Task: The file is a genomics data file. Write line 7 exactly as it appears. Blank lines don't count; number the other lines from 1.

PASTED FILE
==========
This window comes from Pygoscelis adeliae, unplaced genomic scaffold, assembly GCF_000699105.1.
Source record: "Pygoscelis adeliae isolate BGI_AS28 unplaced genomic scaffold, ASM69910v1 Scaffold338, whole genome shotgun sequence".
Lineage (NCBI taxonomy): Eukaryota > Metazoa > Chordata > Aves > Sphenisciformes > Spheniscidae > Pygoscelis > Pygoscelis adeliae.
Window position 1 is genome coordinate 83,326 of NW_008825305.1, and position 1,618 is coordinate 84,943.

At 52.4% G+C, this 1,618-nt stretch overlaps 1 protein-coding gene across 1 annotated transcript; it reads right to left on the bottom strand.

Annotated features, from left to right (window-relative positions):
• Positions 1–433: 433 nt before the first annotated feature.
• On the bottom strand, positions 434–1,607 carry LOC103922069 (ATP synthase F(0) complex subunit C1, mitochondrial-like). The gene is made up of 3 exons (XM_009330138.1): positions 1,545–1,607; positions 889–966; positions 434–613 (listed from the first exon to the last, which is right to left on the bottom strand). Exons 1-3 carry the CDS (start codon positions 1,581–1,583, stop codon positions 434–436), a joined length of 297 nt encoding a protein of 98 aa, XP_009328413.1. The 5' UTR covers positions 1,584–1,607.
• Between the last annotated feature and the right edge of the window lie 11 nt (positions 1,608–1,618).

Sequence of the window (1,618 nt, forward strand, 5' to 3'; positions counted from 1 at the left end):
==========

• Positions 1–433: 433 nt before the first annotated feature.